CAPITAL ASSET PRICING MODEL (CAPM)
The capital asset pricing model (CAPM) operates under the assumption that investors are risk adverse. Investors who take on risk through the purchase of an investment must be compensated for that risk through a higher expected rate of return known as the risk premium. A security's risk is measured by its beta. Therefore, securities with higher betas must offer investors a higher expected return in order for the investor to be compensated for taking on the additional risk associated with that investment.
EFFICIENT MARKET THEORY
The efficient market theory believes that all of the available information is priced into the market at any given time and that it is impossible to beat the market by taking advantage of price or time inefficiencies. Proponents of the efficient market theory may follow the theory in the following ways:
Weak-form efficiency: States that the future price of a security cannot be predicted by studying the past price performance of the security. This form of the theory believes that technical analysis cannot produce excess returns.
Semi-strong form efficiency: States that the market price of a security adjusts too rapidly to newly available information to achieve an excess return by trading on that information.
Strong-form efficiency: States that the current price of a security reflects all information known and unknown to the public and that there is no opportunity to earn excess returns.
EXPECTED RETURN
Modern portfolio managers try to manage risk and evaluate investments by employing a variety of concepts under modern portfolio theory. Modern portfolio theory states that the expected rate of return for an investment is the sum of its weighted returns. An investment's weighted return is its possible return multiplied by the likelihood of that return being realized. The following table details the expected return for XYZ:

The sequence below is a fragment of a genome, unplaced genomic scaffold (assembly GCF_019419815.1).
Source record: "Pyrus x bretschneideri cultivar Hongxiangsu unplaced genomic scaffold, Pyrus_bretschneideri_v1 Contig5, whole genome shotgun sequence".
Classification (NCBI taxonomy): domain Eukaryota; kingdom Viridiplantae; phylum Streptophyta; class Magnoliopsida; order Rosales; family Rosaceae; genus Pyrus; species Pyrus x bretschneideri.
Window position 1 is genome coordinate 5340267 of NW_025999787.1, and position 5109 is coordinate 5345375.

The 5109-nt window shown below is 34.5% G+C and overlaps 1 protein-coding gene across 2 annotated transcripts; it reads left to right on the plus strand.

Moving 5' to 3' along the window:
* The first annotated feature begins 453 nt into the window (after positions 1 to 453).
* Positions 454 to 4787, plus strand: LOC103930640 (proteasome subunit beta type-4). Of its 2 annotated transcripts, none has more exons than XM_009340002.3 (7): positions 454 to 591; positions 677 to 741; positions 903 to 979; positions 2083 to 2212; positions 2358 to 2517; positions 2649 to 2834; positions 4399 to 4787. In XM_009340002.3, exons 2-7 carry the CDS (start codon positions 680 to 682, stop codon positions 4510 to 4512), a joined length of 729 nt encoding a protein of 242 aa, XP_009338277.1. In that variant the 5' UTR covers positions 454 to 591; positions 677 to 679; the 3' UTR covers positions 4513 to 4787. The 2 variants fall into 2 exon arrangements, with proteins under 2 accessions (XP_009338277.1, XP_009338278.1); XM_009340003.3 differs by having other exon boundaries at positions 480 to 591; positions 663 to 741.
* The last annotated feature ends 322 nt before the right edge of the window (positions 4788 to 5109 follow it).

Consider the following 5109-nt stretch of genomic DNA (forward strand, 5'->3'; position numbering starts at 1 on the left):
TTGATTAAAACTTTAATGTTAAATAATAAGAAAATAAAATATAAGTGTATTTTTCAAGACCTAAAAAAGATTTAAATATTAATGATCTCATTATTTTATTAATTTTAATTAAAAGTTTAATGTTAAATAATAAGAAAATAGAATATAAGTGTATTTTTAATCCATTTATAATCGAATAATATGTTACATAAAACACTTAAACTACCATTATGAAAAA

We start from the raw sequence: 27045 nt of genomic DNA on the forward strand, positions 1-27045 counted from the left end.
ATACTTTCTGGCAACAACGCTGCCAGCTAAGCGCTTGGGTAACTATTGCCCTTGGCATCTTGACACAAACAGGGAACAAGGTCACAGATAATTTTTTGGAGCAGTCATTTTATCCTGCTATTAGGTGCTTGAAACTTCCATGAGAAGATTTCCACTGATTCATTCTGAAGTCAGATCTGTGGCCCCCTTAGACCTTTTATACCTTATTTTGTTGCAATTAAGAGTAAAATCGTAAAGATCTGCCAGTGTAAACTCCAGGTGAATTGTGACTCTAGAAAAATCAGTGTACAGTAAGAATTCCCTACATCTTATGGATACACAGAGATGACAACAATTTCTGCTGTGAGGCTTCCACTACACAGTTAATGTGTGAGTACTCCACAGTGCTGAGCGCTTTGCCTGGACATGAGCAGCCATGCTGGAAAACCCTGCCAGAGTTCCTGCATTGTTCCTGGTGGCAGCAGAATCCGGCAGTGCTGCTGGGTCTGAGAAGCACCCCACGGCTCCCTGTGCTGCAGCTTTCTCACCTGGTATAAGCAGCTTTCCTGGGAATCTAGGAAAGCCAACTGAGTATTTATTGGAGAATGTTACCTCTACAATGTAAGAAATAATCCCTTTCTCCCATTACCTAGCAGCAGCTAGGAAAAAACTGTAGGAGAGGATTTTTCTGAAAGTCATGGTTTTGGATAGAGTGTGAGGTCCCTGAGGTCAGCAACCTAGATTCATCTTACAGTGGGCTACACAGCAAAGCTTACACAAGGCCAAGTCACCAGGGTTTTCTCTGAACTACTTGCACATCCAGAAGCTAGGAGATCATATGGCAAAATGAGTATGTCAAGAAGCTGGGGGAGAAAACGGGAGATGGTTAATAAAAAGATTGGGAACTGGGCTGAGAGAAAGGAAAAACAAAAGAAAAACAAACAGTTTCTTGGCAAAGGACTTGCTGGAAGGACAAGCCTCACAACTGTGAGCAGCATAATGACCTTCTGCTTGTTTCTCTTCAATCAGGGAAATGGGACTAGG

Expected Return |
Weighted Return |
|||||
Outperform |
20% |
25% |
5% |
|||
Market perform |
50% |
5% |
||||
Underperform |
5% |
25% |
1.25% |
|||
Expected return |
11.25% |
The following table details the expected return for ABC:
Expected Return |
Probability of Expected Return |
Weighted Return |
||||
Outperform |
40% |
10% |
4% |
|||
Market perform |
20% |
70% |
14% |
|||
Underperform |
(33.75%) |
20% |
(6.75%) |
|||
Expected return |
11.25% |
Notice that the expected rate of return for both XYZ and ABC is 11.25 percent. However, an investment in XYZ contains less risk than an investment in ABC because the distribution of potential returns is not as wide as the distribution of potential returns for ABC. An investor who is considering investing in either XYZ or ABC would consider the 11.25 percent expected return offered by XYZ to be more attractive than the same expected return offered by ABC. The distribution of an investment's varying expected returns is measured by the investment's standard deviation. The wider the distribution of an investment's expected returns, the greater its standard deviation. Investments with higher standard deviations contain more risk than investments with lower standard deviations. As an investment's results are plotted over time, there is a 95 percent chance that its actual return will be within two standard deviations of its expected return and a 67 percent chance that it will be within one standard deviation of its expected return. Portfolio managers will use computer simulations to examine the possibilities of various portfolio strategies. The Monte Carlo simulation is one such simulation used by portfolio managers.